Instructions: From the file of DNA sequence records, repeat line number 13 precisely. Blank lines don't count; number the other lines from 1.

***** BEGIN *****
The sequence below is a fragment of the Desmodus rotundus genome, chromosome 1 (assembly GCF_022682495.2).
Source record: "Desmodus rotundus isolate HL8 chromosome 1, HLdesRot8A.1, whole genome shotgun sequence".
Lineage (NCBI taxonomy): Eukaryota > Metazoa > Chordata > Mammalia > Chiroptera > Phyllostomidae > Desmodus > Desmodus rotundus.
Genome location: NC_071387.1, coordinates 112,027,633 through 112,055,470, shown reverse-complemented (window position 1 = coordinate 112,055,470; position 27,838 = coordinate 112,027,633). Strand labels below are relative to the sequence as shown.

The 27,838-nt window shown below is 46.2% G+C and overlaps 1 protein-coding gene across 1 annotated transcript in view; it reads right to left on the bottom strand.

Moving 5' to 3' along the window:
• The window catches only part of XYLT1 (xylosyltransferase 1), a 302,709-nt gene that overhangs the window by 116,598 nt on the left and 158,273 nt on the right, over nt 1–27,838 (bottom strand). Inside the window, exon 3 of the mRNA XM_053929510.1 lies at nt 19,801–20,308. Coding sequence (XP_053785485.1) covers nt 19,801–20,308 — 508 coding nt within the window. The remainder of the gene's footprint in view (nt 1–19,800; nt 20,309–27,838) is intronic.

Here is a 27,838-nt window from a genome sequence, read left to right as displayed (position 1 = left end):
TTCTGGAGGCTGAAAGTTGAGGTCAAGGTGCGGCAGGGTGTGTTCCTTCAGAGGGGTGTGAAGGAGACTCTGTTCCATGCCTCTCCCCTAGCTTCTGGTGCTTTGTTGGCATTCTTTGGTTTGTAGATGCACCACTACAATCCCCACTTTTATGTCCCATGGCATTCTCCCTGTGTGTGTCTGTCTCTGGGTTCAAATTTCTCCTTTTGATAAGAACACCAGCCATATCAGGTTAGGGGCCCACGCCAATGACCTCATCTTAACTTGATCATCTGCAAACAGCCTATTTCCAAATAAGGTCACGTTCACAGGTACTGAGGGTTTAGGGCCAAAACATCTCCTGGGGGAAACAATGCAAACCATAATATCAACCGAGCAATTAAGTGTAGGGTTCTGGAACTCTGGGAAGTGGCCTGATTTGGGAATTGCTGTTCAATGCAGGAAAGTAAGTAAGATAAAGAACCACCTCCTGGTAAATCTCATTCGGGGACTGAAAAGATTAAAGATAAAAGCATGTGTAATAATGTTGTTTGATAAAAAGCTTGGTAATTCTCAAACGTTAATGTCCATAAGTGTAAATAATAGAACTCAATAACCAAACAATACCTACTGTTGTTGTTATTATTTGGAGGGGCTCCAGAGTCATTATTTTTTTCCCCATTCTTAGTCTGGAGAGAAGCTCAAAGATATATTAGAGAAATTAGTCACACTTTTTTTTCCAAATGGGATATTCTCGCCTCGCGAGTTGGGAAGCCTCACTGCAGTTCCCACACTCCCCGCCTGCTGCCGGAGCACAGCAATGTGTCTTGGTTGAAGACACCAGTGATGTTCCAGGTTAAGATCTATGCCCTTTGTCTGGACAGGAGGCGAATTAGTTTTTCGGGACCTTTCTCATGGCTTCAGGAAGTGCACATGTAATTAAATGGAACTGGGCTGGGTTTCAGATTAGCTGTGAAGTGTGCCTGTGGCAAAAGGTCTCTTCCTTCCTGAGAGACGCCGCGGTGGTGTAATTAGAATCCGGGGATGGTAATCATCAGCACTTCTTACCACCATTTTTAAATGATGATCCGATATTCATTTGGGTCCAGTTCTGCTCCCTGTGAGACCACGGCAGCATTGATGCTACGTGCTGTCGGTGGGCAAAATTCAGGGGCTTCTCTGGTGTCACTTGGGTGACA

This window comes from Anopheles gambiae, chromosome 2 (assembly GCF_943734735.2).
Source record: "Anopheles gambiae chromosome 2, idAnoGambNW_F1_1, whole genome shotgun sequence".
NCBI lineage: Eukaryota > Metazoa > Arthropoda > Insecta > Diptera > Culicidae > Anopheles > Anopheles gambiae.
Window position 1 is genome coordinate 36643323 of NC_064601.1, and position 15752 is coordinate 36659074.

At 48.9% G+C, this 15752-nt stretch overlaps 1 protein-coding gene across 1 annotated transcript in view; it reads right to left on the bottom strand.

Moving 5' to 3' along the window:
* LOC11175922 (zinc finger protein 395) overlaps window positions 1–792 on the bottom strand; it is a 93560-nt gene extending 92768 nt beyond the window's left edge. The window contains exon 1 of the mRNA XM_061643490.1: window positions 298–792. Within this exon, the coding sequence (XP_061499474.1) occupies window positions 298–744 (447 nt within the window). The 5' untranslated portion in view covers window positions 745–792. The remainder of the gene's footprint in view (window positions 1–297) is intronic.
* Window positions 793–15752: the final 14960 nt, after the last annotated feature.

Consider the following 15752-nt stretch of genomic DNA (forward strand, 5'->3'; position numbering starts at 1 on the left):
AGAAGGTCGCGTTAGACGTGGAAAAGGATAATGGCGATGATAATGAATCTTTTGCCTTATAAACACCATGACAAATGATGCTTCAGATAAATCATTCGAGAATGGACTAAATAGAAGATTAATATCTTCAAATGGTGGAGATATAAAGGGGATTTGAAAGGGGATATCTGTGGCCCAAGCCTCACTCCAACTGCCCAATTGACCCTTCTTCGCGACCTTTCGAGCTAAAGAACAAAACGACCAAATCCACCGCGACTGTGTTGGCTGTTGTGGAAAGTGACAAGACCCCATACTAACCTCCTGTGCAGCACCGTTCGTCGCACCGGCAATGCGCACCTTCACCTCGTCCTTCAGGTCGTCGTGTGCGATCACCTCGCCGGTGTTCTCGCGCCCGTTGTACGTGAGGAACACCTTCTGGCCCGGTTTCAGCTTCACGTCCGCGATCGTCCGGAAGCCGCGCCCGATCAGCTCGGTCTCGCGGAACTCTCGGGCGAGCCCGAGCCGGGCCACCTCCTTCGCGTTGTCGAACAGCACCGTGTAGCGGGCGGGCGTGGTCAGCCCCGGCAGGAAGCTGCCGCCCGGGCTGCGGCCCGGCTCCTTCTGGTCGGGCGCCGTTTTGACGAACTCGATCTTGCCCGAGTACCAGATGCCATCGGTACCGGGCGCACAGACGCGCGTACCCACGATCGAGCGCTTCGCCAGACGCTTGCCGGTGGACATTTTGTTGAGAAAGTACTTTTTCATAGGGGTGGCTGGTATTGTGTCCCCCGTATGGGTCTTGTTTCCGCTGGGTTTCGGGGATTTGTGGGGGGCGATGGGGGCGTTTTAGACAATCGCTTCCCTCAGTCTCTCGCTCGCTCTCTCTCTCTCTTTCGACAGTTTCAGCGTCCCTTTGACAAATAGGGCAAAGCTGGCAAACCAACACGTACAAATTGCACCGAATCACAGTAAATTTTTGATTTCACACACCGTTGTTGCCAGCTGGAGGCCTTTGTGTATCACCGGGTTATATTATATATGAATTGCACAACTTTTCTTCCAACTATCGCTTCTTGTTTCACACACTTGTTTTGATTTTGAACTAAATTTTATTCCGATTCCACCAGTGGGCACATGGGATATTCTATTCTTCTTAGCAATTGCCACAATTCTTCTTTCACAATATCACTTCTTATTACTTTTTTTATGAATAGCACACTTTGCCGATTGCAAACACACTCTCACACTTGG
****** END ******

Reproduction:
Window position 1 is genome coordinate 36643323 of NC_064601.1, and position 15752 is coordinate 36659074.